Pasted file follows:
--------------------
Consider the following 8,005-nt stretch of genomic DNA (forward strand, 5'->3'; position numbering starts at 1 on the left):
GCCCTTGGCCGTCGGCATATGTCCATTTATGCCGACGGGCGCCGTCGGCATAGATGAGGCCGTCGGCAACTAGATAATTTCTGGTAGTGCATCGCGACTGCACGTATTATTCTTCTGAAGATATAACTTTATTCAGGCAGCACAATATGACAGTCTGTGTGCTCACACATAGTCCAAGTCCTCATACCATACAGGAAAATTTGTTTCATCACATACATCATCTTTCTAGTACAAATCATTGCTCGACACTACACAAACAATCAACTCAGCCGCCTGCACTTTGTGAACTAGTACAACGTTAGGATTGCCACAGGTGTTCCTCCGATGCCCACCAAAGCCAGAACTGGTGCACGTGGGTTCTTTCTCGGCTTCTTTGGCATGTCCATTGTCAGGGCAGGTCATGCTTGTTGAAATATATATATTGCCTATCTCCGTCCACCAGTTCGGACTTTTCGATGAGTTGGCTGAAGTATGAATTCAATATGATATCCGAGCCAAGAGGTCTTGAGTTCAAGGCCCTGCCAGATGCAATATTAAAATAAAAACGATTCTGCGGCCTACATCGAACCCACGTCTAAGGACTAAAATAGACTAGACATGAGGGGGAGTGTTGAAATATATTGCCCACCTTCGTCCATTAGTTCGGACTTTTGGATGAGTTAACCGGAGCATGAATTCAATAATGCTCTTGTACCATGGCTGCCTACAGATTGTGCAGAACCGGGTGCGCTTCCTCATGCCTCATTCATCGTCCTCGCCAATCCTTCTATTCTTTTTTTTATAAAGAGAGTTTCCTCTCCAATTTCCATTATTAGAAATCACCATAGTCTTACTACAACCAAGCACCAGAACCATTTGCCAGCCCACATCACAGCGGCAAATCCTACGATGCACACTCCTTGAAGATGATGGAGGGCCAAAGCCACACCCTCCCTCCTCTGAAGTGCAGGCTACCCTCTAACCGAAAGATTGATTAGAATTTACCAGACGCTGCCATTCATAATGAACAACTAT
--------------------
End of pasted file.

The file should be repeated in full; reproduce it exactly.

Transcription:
Consider the following 8,005-nt stretch of genomic DNA (forward strand, 5'->3'; position numbering starts at 1 on the left):
GCCCTTGGCCGTCGGCATATGTCCATTTATGCCGACGGGCGCCGTCGGCATAGATGAGGCCGTCGGCAACTAGATAATTTCTGGTAGTGCATCGCGACTGCACGTATTATTCTTCTGAAGATATAACTTTATTCAGGCAGCACAATATGACAGTCTGTGTGCTCACACATAGTCCAAGTCCTCATACCATACAGGAAAATTTGTTTCATCACATACATCATCTTTCTAGTACAAATCATTGCTCGACACTACACAAACAATCAACTCAGCCGCCTGCACTTTGTGAACTAGTACAACGTTAGGATTGCCACAGGTGTTCCTCCGATGCCCACCAAAGCCAGAACTGGTGCACGTGGGTTCTTTCTCGGCTTCTTTGGCATGTCCATTGTCAGGGCAGGTCATGCTTGTTGAAATATATATATTGCCTATCTCCGTCCACCAGTTCGGACTTTTCGATGAGTTGGCTGAAGTATGAATTCAATATGATATCCGAGCCAAGAGGTCTTGAGTTCAAGGCCCTGCCAGATGCAATATTAAAATAAAAACGATTCTGCGGCCTACATCGAACCCACGTCTAAGGACTAAAATAGACTAGACATGAGGGGGAGTGTTGAAATATATTGCCCACCTTCGTCCATTAGTTCGGACTTTTGGATGAGTTAACCGGAGCATGAATTCAATAATGCTCTTGTACCATGGCTGCCTACAGATTGTGCAGAACCGGGTGCGCTTCCTCATGCCTCATTCATCGTCCTCGCCAATCCTTCTATTCTTTTTTTTATAAAGAGAGTTTCCTCTCCAATTTCCATTATTAGAAATCACCATAGTCTTACTACAACCAAGCACCAGAACCATTTGCCAGCCCACATCACAGCGGCAAATCCTACGATGCACACTCCTTGAAGATGATGGAGGGCCAAAGCCACACCCTCCCTCCTCTGAAGTGCAGGCTACCCTCTAACCGAAAGATTGATTAGAATTTACCAGACGCTGCCATTCATAATGAACAACTAT